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Same Abstract Message for Caller from Two Different Nested Actors

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Forgive me is this is a silly question, I'm rather new to using the Actor Framework.

 

I have a calling actor that launches two different nested actors. These two actors are similar, but their behavior is extremely different. I want these actors to both send a message back to the caller with some data letting the actor know that their task completed, any issues that occurred, etc. and I have the messages formatted such that both actors send the same message cluster back to the calling actor. I thought I would be able to setup one abstract message to caller in each nested actor, and one child of abstract message in the calling actor.

 

So that's what I did. I created an abstract message for nested actor 1 and nested actor 2, then created a child of the abstract message for nested actor 1. Unfortunately, I'm having trouble with the Write VI created by the abstract message scripting for the abstract message in nested actor 2. I get the following message when trying to connect the message class for the parent to the Write VI of the nested actor I did NOT use to create the parent message (I hope that makes sense): "You have connected a refnum of one type to a refnum of another type and both types are members of some class hierarchy, but there is neither a simple up cast nor type cast between the two classes".

 

Do I have to make another VI that's a child of the abstract message generated for nested actor 2? Or is there a way I can coerce the message object generated for the calling actor to work for both nested actors Write VIs?

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Typically your messages should belong to the receiver, not the sender. So in your case, only one status message is needed, and it should belong to the Caller. Then both nested actors will use Send Status.vi to build and send the message to their Caller.

 

The next level up is to use an interface instead of the message depending directly to the caller. To do this:

  1. make an interface (like Status Receiver.lvclass)
  2. give it a method (like Status Receiver.lvclass:New Status.vi)
  3. create an AF message against Status Receiver.lvclass:New Status.vi
  4. change Caller.lvclass to inherit from Status Receiver.lvclass
  5. override the interface's method, to create Caller.lvclass:New Status.vi

Sorry it's a bit wordy description, but once you've done it you'll find this approach is quite straightforward. This "interface style" of messages has basically replaced the more-flexible but more-cumbersome "abstract messages".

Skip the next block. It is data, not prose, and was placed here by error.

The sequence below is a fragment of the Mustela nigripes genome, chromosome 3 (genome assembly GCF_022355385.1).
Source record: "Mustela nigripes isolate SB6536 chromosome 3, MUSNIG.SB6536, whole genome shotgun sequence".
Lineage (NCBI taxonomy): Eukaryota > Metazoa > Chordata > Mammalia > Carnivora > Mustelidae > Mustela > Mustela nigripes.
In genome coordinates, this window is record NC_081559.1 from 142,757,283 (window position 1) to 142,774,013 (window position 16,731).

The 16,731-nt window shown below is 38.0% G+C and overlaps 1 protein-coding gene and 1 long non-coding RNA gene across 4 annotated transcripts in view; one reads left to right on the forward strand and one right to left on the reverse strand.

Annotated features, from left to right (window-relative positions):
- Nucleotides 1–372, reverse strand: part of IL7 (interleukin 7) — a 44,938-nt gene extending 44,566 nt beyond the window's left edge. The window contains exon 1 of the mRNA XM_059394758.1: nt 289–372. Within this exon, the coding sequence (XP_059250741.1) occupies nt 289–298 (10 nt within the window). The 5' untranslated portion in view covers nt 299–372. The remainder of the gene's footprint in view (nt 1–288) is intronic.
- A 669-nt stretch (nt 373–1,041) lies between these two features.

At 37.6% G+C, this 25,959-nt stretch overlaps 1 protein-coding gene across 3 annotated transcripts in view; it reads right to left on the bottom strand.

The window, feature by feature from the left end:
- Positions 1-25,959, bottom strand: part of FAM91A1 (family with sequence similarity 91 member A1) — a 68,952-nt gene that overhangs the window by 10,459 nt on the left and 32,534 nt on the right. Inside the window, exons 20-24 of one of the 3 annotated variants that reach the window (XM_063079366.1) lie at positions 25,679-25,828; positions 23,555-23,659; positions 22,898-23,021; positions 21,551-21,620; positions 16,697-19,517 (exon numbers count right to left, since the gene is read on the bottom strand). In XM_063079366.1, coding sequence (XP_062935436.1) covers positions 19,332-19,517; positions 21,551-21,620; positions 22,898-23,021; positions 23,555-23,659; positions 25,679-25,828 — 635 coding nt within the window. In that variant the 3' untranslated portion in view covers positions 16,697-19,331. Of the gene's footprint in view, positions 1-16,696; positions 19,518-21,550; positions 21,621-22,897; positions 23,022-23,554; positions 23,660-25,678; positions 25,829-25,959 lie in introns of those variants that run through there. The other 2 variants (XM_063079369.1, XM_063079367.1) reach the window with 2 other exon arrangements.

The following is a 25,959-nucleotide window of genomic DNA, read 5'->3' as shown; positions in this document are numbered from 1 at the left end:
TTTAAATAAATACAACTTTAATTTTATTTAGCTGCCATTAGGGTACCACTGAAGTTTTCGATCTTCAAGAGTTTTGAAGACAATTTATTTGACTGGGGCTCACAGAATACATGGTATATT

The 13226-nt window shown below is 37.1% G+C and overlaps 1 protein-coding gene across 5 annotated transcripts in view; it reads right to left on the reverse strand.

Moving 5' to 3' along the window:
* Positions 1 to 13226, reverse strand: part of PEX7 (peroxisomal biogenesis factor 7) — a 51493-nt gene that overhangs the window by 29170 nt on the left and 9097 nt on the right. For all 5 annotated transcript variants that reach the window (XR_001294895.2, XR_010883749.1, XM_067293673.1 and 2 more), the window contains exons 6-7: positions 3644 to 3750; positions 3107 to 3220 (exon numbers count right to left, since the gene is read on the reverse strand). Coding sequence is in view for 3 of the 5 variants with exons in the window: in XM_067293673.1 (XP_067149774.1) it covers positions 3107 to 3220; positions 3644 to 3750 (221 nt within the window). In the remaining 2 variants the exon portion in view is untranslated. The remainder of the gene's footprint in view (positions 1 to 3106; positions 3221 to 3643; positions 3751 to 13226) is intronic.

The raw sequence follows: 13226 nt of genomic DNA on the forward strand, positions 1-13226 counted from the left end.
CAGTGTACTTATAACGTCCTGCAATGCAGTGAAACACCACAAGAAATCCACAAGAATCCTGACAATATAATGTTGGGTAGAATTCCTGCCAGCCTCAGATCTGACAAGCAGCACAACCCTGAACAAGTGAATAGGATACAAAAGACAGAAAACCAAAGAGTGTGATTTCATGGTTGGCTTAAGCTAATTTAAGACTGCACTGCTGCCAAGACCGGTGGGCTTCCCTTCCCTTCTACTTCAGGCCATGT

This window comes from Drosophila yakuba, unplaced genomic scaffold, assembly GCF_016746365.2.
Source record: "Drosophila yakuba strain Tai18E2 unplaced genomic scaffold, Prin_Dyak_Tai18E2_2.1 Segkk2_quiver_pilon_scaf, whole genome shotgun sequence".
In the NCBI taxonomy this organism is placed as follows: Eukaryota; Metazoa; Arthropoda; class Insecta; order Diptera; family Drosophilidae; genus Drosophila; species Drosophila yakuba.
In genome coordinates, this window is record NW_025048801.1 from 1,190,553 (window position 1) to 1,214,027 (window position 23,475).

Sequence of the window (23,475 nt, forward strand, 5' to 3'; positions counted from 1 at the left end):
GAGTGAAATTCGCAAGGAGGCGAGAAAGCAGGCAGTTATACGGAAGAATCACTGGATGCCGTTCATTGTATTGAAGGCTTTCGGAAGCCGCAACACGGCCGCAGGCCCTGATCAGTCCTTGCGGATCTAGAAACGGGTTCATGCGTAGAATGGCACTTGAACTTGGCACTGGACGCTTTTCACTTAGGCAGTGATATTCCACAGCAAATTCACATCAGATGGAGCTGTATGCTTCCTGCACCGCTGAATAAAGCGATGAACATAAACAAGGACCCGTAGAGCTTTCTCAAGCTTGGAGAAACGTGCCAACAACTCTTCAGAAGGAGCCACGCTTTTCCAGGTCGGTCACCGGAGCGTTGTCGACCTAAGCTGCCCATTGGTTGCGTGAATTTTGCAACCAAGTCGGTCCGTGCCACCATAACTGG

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Accepted by ihyd-zmay

Your AF experience will be substantially better if you have access to interfaces.  If at all possible, you should move your project to LV 2021 SP1 or later.  (You need the service pack, because it fixes a bug in the AF tooling.)

 

That said, I assume you have a pressing reason why you haven't migrated, so I'll address the question you asked.

 

The abstracts you created for Actor 1 and Actor 2 are distinct classes.  As you have discovered, you cannot use a child of Abstract 1 where a child of Abstract 2 is expected.

 

You have two options.

 

1.  Create a separate method of the calling actor, to be targeted by a child of Abstract 2.  In some ways, this is the most correct, because it preserves the relationship information in the message call - you will know that if you get Message 2, it is from Actor 2, and you can respond differently.  Even if you don't want to do so now, you might in the future.

 

2.  If you truly expect that the caller will always respond the same way regardless of sender, you can remove Abstract 1 from the actor library.  The decision to link abstract messages to a particular sender was arbitrary, and in hindsight, a bad call on our part.  So pull it out, and (optionally) stick it in a separate library.  Make both Nested 1 and Nested 2 use the same abstract message, and then you can have a single child message to the Caller.  (You still have the option to have separate child messages in the future, if you need them.)  If you're confused, see my talk on this subject, here starting at the 35:15 mark.

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